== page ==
Hard Tweets Explained: Amplituhedron

This is a pretty rich trove of quantum physics references. Hang on.

Amplituhedron theory is a relatively new development in quantum physics. It is a way of computing various properties of the interactions of particles at the quantum level. You represent the things that might bump into each other using a geometric structure, and then measure its volume to find out what would happen. There is a very readable article about the theory here:

Wired: Scientists Discover a Jewel at the Heart of Quantum Physics

The shape of an amplituhedron is like a jewel, so if there was one in your shoe, it would probably hurt. That’s the first joke. Pretty obvious.

The key thing that amplituhedron theory changes are the notions of locality and unitarity. Locality is the notion that interactions happen between particles that are next to each other. This new theory seems to say that isn’t necessarily always the case.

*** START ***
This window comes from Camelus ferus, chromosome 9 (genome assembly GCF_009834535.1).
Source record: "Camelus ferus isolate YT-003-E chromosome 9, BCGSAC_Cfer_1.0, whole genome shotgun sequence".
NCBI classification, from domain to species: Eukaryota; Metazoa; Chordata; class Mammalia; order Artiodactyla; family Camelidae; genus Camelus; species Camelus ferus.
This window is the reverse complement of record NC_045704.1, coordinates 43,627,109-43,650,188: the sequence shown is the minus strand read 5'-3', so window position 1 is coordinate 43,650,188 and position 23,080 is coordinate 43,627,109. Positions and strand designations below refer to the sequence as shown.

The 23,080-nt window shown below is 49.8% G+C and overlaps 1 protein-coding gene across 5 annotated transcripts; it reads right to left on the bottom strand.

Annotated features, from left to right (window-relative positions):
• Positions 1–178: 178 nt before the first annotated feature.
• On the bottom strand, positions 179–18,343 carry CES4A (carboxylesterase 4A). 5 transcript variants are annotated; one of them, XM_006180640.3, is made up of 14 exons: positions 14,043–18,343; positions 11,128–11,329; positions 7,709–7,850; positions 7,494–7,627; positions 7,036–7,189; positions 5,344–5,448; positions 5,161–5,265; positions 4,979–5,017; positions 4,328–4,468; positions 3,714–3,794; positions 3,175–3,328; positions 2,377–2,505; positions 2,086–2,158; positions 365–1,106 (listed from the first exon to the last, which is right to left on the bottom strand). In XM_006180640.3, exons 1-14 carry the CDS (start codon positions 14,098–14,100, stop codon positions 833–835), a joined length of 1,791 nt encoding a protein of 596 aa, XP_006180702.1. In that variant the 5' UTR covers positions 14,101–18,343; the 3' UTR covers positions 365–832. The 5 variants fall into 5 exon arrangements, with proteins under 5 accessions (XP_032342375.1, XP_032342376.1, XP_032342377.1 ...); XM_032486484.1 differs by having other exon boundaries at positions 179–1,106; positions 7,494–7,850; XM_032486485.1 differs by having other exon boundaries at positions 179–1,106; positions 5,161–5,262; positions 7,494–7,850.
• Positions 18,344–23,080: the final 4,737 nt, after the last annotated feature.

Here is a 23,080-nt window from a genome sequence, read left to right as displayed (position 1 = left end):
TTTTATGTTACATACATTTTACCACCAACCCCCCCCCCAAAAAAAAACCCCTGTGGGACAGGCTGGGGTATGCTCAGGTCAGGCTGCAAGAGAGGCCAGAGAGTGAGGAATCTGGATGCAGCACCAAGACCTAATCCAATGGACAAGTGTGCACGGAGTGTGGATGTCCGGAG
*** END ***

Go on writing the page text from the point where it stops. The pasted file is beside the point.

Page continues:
So there is our second joke. It hurt, but it hurt the foot that was in the other shoe. That would be non-locality of particle interaction.

The other thing that amplituhedron theory changes is unitarity. In quantum physics, particles exist in what they call a “superposition” of states. It isn’t in one state or another. It’s probably in one and probably in the other. The cat in Schrodinger’s box is probably both alive and dead. The probability of each of these states has been assumed to add up to 1. But the amplituhedron changes that rule.

So that’s the third joke. It probably hurt. Maybe it didn’t.

Homework: Go read that Wired article, and then blather on to your friends about non-locality and see how long it takes them to get non-local to where you are standing. It probably won’t take long.

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